Some of our most enjoyable times in the garden happen when we are outdoors propagating our favorite plants. Choosing and cutting stems from plants we like, dipping
them into the hormone solution and sticking them in neat rows in the propagation bed–it’s quiet, repetitive work that keeps our hands busy and our eyes sharp. It has the feel of yesteryear’s pastimes before technology stepped in to distract us from the pleasures of working with our hands.
And then there are the grand visions of plants to come.
We sit at the table in the cool shade of the gazebo that Bob built, and we work. We’ve chosen a fine day. Cotton clouds sail on blue skies and a light breeze ruffles trees. Turtles jostle in deliberate turtle ways for positions on their log. The flavors of honeysuckle, gardenia, and confederate jasmine envelop us, for this is the season of their bloom.
A Carolina wren alights on the holly and begins his lusty song. The gang of four (finches) jabber at the feeder. And fish crows squawk in tandem. Sometimes we tease them by squawking back—can’t help it–but we never know if they get the joke or ignore our bad puns. There’s not a car horn, a lawn mower, a weed whacker, or the rumble of a construction truck. In the distance we hear a boat riding the waves on the Sound, but mostly it’s just our quiet conversation.
A couple of large potted hydrangeas in bloom on the porch remind us of past successes. Once upon a time they were the 3-inch double-leaved cuttings we are preparing today. Soon we are circled by a pile of cast-off stems and leaves, and it is lunch time, and the reverie will end. The afternoon will be spent on the worst of garden work: ridding beds of rampant trumpet vine; whacking at mounds of Japanese honeysuckle; transplanting vagrant red daylilies ; or routing out an alien fern purchased in a weak moment that now owns the garden. All this before the heat of summer descends and we throw up our hands and give the garden back to jungle for the rest of the summer.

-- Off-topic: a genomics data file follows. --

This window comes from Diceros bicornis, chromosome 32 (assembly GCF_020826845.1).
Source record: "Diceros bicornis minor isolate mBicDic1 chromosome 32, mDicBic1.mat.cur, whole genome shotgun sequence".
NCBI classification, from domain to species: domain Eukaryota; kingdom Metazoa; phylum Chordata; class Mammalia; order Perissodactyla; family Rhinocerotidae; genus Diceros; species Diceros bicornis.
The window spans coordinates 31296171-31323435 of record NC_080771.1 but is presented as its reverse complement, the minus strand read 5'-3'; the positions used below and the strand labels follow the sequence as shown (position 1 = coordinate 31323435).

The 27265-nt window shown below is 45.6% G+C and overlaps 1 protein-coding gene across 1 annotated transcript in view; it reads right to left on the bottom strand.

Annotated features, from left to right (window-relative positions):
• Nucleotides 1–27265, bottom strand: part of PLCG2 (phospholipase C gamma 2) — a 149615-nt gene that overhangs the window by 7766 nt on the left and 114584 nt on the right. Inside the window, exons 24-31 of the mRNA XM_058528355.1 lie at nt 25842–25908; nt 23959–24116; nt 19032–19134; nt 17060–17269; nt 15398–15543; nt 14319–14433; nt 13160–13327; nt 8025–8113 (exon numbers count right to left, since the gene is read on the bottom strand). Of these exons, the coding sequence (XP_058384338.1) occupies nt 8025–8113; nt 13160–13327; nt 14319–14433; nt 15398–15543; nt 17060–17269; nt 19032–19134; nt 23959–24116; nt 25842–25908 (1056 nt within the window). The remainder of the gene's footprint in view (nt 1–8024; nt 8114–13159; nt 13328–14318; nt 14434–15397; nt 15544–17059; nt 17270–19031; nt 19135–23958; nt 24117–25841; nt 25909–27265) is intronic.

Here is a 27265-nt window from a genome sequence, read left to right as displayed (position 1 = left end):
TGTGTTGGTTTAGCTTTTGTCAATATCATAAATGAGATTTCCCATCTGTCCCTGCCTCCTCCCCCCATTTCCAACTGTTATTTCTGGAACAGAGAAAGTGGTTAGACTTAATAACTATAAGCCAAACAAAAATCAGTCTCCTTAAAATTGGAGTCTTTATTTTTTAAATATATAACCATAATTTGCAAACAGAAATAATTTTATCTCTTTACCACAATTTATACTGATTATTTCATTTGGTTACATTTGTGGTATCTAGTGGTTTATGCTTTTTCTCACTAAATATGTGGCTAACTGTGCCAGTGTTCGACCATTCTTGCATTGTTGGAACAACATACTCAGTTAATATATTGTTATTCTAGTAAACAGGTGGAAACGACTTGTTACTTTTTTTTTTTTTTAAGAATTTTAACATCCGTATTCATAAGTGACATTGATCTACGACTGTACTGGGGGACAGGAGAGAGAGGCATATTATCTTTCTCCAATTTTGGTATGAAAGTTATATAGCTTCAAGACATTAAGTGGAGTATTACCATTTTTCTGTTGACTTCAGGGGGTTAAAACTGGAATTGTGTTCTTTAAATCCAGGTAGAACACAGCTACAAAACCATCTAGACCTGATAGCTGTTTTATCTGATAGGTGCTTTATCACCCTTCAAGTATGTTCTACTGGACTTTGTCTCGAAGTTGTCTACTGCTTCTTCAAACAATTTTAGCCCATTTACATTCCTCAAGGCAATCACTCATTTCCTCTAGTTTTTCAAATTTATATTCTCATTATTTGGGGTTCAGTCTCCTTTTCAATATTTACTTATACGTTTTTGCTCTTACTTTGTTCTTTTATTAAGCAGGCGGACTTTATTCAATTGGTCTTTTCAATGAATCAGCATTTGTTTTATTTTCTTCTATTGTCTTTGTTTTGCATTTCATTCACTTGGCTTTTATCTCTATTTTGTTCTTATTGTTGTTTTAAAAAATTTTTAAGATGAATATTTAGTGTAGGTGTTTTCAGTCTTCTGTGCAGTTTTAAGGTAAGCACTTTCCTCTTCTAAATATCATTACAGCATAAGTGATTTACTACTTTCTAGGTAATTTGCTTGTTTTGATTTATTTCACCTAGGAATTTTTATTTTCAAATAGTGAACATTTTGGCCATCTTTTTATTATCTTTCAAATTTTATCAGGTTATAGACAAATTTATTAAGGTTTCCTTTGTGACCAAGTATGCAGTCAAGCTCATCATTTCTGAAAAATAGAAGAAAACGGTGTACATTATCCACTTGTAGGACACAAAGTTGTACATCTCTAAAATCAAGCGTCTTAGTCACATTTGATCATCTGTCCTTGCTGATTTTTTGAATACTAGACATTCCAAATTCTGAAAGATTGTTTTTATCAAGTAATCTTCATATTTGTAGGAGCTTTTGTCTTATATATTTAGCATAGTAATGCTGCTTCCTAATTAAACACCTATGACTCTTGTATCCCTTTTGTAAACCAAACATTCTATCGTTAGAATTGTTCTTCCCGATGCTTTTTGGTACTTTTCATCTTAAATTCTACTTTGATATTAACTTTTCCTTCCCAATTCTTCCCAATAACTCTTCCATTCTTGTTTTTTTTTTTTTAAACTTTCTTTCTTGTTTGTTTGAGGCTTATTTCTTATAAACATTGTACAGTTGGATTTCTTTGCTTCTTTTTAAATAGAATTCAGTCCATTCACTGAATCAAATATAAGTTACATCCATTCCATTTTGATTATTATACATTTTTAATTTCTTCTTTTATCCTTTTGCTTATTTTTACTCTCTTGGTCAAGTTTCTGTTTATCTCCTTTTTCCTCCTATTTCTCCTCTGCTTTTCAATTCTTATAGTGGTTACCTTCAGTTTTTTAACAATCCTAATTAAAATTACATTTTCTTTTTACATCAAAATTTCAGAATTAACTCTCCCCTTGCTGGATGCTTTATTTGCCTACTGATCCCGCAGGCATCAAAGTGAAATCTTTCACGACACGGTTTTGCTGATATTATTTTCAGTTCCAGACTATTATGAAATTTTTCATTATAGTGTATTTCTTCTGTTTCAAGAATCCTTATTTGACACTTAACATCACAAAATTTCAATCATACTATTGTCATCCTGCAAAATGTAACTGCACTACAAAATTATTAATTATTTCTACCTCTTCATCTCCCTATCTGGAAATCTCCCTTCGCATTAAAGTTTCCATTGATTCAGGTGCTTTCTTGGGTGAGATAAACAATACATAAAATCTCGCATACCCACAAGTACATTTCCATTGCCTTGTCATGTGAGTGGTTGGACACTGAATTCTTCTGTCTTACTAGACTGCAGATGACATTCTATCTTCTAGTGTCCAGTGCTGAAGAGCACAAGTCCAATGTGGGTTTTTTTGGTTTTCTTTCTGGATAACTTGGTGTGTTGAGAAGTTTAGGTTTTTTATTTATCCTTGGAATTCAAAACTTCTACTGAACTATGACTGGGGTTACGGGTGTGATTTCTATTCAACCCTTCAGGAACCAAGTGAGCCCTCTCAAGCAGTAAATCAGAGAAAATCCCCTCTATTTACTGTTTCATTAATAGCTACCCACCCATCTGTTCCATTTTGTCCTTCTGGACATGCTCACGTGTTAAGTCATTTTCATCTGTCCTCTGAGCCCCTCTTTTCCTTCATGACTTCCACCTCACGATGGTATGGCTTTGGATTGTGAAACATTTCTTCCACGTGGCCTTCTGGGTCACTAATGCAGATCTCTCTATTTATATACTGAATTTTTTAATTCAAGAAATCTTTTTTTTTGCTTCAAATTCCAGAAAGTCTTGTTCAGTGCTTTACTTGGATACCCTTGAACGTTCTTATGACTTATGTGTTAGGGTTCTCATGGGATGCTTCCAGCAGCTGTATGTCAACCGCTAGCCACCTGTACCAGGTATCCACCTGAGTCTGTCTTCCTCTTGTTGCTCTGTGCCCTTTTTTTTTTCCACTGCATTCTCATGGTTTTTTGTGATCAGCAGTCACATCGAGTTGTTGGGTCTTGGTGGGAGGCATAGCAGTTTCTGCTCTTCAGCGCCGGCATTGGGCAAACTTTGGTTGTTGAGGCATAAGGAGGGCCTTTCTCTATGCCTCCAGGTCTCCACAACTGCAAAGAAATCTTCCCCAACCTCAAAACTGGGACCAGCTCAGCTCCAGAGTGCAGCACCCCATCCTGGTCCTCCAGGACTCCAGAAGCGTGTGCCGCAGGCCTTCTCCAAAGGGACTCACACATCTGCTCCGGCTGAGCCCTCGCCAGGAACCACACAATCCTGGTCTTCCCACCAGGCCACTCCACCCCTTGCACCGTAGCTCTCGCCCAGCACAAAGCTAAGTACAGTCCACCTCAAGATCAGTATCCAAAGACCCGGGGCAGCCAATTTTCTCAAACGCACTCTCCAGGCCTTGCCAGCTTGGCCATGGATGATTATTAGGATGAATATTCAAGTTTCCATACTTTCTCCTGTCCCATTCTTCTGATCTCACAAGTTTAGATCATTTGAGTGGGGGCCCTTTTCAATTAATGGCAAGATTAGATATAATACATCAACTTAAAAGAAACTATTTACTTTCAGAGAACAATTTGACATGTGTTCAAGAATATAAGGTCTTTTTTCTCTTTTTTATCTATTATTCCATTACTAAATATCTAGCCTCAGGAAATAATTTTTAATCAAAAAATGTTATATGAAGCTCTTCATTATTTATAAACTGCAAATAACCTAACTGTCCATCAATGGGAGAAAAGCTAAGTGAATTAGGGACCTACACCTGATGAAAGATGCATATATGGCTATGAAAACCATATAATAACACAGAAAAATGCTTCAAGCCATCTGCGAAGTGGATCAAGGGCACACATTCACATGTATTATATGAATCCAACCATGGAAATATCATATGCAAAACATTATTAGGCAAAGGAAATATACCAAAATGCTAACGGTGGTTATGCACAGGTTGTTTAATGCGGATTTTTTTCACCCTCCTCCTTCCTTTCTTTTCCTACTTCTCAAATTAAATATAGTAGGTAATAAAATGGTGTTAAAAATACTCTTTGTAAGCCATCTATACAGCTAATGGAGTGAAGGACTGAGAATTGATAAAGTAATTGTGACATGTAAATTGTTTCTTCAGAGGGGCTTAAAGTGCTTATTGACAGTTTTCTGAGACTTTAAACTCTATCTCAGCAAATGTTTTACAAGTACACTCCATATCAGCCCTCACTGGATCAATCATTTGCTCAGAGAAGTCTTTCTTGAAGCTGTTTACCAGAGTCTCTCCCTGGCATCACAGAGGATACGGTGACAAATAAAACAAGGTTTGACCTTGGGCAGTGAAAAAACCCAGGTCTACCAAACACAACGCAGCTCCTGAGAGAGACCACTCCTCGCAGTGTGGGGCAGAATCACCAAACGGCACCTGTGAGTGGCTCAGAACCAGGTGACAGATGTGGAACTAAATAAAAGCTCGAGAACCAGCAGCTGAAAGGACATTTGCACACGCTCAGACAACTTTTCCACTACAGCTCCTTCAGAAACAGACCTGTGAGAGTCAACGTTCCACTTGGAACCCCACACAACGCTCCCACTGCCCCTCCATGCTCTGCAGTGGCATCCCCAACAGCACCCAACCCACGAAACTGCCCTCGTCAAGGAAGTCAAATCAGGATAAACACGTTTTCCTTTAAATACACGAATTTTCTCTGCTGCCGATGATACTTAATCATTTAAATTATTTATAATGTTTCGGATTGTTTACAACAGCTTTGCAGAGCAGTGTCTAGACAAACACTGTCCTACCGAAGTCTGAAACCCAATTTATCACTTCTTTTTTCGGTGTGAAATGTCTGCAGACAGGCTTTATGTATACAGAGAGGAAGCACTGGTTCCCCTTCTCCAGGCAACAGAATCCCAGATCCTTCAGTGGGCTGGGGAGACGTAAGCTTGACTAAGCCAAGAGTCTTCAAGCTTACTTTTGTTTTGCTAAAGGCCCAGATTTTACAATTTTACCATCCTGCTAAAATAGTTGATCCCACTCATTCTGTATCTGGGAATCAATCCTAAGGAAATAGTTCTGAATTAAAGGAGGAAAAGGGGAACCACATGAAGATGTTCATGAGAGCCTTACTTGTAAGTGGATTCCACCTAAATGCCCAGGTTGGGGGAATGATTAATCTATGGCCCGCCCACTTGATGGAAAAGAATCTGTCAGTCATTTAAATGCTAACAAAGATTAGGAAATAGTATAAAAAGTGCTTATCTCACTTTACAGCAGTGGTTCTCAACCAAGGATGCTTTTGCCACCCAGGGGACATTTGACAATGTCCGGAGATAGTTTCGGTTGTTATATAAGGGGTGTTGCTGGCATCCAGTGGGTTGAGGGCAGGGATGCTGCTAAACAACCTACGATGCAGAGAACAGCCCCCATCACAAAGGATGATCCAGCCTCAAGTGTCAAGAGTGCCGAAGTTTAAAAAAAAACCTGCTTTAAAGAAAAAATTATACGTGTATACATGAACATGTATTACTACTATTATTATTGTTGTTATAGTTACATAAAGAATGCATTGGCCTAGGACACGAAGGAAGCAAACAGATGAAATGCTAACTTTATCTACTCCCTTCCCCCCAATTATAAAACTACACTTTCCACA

But those peaceful hours spent creating new plants stay with us, and that is what prompted us to begin this series on propagation with stem cuttings. This is not meant to be a set of can-do, simple, step-by-step directions that take you automatically from a tiny cutting to, voila, a successfully grown plant in no time at all (though that sometimes happens).
No, we’ve had too many side trips along the way for anything that direct. Instead, we discuss what we call the yin and yang of taking stem cuttings. We give you options to try. We make suggestions for you to consider. We discuss what went right—and wrong—for us and why. Hopefully we give you an understanding of the process beyond the basics, so that when things don’t go right for you—and they don’t always go right—you have some ideas of why and what to try next.
It’s been one grand experiment for us. Half our garden, maybe more, comes from plants we propagated: single plants we purchased, then multiplied; slips from relatives and friends; roadside plants we invited in. When you propagate a plant and watch it grow, you understand it as a friend. If the cutting came from someone dear to you, you will never forget.
It’s been a rollicking ride, and who knows what fun is around the corner. If you read our memoir of plant-propagation escapades posted on June 6, 2012, Plants for Pennies, you’ll see why we are hooked on propagating plants with stem cuttings.
For more on propagation with stem cuttings, check out our June 2012 post,
Plants for Pennies and the links below: